Rose hips are a valuable source of food for birds and other wildlife while, for ourselves, they are a very good source of vitamin C and can be made into jams, jellies and teas. They are also a first class source of itching powder!
Hips vary hugely in size, shape and colour. Some of the smallest belong to the wild rose Rosa elegantula ‘Persetosa’ (Threepenny Bit Rose) with bright orange red hips less than a centimetre long while Rosa rugosa and Rosamacrophylla ‘Master Hugh’ have hips the size and colour of cherry tomatoes. Hips can be rounded, oval, elongated, pear or flagon shaped and every shape in between. Some are perfectly smooth, others covered with glandular hairs whilst Rosastellata and Rosaroxburghii are both quite bristly giving rise to the latter’s common name of the Chestnut Rose. The majority are red or orange but they can be of varying shades from yellow through to mahogany brown and black and some are even bicoloured.
You are more likely to get hips on roses with single or semi-double flowers and those that don’t repeat flower but if you see lots of bees visiting the flowers of a certain variety it is often a good sign that it will also set hips so don’t be too hasty dead heading it. Do look out for roses with hips this autumn – you will hopefully see how beautiful they can be and be inspired to plant hip bearing varieties in your own garden. Here are five of my favourites:
One of my favourites for hips is the rambler ‘Francis E. Lester’. The flowers are single, white tinted with blush at the edges and have a strong musky fragrance. It looks superb grown into trees or used to cover a shed or garage. There are many other ramblers that set good hips – some of the best being Rosa filipes ‘Kiftsgate’, ‘Rambling Rector’, ‘Pleine de Grace’, ‘Kew Rambler’ and ‘Bobbie James’.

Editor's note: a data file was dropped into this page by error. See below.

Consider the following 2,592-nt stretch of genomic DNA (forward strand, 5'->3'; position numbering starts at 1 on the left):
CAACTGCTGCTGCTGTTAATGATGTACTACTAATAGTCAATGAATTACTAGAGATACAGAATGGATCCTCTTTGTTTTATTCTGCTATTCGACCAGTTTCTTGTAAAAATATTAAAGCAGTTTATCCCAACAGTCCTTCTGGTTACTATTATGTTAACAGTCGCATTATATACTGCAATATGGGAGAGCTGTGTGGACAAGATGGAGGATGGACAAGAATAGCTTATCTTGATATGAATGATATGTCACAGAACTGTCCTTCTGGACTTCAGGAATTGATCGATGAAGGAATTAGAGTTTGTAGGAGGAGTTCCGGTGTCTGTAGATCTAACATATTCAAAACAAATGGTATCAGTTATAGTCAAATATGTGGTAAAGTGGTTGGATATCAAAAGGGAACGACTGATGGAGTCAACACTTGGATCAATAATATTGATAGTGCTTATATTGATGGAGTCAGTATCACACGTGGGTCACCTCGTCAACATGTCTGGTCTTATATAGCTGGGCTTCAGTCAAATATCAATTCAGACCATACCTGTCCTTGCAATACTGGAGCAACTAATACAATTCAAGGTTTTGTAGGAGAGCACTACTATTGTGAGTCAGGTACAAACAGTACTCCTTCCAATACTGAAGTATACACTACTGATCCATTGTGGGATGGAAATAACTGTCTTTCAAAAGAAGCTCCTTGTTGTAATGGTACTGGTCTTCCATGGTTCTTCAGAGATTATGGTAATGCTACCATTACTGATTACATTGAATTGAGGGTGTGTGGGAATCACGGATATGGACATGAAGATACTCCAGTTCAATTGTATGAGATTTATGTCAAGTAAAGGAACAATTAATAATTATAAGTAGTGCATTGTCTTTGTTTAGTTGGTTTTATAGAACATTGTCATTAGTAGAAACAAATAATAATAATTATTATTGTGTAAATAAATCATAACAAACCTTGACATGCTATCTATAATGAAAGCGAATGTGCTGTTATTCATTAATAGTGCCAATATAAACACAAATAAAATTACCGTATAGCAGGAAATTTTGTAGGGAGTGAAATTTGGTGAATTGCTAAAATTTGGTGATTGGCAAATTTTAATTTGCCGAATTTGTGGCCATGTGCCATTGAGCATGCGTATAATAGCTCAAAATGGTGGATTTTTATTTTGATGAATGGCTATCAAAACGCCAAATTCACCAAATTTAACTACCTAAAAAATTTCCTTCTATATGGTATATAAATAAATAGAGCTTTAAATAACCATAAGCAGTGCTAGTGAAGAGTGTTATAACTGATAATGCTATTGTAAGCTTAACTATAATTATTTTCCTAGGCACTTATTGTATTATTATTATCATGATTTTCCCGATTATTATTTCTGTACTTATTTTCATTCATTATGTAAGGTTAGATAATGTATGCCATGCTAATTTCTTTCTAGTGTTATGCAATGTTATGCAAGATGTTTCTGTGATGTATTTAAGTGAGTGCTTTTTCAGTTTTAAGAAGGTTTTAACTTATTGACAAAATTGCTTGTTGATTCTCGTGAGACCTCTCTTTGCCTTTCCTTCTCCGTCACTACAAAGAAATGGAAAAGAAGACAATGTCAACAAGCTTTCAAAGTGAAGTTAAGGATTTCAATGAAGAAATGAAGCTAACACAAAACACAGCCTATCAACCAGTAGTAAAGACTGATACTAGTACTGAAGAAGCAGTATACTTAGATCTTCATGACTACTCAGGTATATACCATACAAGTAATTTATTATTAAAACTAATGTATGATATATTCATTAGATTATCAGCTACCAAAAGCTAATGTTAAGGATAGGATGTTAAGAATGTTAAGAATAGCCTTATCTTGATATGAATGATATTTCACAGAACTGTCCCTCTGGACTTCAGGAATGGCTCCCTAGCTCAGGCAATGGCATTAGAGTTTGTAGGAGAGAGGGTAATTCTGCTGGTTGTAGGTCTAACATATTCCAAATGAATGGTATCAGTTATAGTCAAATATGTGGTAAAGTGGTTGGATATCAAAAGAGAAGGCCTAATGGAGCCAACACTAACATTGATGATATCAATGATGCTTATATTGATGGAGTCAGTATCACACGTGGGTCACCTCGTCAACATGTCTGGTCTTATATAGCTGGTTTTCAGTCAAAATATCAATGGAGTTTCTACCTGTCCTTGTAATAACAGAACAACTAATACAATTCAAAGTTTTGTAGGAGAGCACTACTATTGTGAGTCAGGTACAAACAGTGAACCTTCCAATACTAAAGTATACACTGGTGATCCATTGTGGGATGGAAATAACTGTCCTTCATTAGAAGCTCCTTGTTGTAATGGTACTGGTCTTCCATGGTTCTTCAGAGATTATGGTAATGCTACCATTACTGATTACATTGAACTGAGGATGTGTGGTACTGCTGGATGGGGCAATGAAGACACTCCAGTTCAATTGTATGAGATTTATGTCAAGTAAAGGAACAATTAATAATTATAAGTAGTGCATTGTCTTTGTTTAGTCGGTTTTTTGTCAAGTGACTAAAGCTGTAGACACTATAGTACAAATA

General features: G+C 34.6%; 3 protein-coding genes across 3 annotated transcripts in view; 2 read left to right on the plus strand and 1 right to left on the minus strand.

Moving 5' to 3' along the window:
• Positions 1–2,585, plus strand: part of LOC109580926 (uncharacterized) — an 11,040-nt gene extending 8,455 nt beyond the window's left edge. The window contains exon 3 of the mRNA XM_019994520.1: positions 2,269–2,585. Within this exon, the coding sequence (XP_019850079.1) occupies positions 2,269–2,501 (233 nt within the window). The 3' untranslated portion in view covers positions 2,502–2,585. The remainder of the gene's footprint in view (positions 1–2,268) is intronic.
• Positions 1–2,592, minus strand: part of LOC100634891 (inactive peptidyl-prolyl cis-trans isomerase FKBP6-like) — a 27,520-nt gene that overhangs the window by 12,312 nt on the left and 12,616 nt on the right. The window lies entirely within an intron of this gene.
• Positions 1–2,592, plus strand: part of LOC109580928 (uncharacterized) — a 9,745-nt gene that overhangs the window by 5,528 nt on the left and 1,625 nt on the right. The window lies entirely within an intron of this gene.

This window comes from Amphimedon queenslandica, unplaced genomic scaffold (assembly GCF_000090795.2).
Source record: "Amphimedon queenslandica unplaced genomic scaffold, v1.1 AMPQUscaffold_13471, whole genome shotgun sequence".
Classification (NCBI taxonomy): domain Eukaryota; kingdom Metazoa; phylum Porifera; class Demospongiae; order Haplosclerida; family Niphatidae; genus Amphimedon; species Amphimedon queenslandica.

If you don’t have room for a rambler then some of the climbers are very good too, my favourite being ‘The Generous Gardener’ one of David Austin’s English Roses. The hips are large and bright red while the flowers are soft pink and beautifully fragrant with hints of old rose, musk and myrrh. The climbers ‘Mme Gregoire Staechelin’ and ‘Allen Chandler’ also set an excellent crop of large hips.
Rosa rubiginosa (Sweetbriar or ‘Eglantine’) is native to the UK and often found on alkaline or limestone soils which roses normally don’t like. The flowers are a lovely clear pink while the small hips are bright red and last well into the winter. The leaves smell deliciously of green apples especially on warm moist days.
It is very thorny and rather vigorous so perfect for the wild part of the garden. Rosa canina (Dog Rose) with bright red oval hips and Rosa spinosissima (Scottish Rose) with black hips are also native to the UK. The species roses are a fascinating group, there are about 150 of them world-wide and all will set hips of one form or another.
Perhaps the best known of the roses for hips is Rosarugosa and its white form Rosarugosa ‘Alba’. The very large tomato-like orange-red hips ripen quickly and by July or August are soft and have been eaten by birds. These are followed by a second crop of flowers and hips. It is completely disease resistant and, as it is native to the coasts around Northern Japan and Siberia, is extremely winter hardy and can also cope with very poor, sandy soils. ‘Morning Mist’ is similar although the flowers are a salmon-pink, the very large hips lasting right through winter.
The rose ‘Grouse,’ on the other hand, produces great quantities of quite small, bright red hips, the single flowers being pale pink flowers with a strong clove like fragrance. The growth is extremely lax and so excellent as a ground cover, for hanging down walls or growing as a short rambler into a shrub. ‘Partridge’ is identical except the flowers are pure white.